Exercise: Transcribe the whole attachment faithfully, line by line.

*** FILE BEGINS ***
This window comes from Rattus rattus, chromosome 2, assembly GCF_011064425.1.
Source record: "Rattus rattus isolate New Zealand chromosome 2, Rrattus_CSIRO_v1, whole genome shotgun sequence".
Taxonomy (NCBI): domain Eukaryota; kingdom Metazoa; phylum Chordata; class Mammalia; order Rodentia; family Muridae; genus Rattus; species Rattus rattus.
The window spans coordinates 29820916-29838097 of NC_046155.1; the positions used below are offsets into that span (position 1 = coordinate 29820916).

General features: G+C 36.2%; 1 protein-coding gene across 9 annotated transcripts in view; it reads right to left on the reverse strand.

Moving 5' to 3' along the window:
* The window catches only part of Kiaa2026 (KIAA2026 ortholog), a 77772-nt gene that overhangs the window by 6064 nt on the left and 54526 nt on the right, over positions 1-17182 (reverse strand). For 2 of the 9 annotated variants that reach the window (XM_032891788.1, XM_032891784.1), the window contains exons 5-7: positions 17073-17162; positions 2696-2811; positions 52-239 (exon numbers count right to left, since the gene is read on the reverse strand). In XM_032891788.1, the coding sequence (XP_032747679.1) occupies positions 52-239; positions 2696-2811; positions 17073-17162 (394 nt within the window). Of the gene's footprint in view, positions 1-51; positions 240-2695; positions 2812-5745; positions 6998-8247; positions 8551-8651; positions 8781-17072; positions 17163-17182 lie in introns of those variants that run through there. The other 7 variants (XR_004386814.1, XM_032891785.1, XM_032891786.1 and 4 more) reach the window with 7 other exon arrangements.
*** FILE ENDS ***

This window comes from Rattus rattus, chromosome 2, assembly GCF_011064425.1.
Source record: "Rattus rattus isolate New Zealand chromosome 2, Rrattus_CSIRO_v1, whole genome shotgun sequence".
Taxonomy (NCBI): domain Eukaryota; kingdom Metazoa; phylum Chordata; class Mammalia; order Rodentia; family Muridae; genus Rattus; species Rattus rattus.
The window spans coordinates 29820916-29838097 of NC_046155.1; the positions used below are offsets into that span (position 1 = coordinate 29820916).

General features: G+C 36.2%; 1 protein-coding gene across 9 annotated transcripts in view; it reads right to left on the reverse strand.

Moving 5' to 3' along the window:
* The window catches only part of Kiaa2026 (KIAA2026 ortholog), a 77772-nt gene that overhangs the window by 6064 nt on the left and 54526 nt on the right, over positions 1-17182 (reverse strand). For 2 of the 9 annotated variants that reach the window (XM_032891788.1, XM_032891784.1), the window contains exons 5-7: positions 17073-17162; positions 2696-2811; positions 52-239 (exon numbers count right to left, since the gene is read on the reverse strand). In XM_032891788.1, the coding sequence (XP_032747679.1) occupies positions 52-239; positions 2696-2811; positions 17073-17162 (394 nt within the window). Of the gene's footprint in view, positions 1-51; positions 240-2695; positions 2812-5745; positions 6998-8247; positions 8551-8651; positions 8781-17072; positions 17163-17182 lie in introns of those variants that run through there. The other 7 variants (XR_004386814.1, XM_032891785.1, XM_032891786.1 and 4 more) reach the window with 7 other exon arrangements.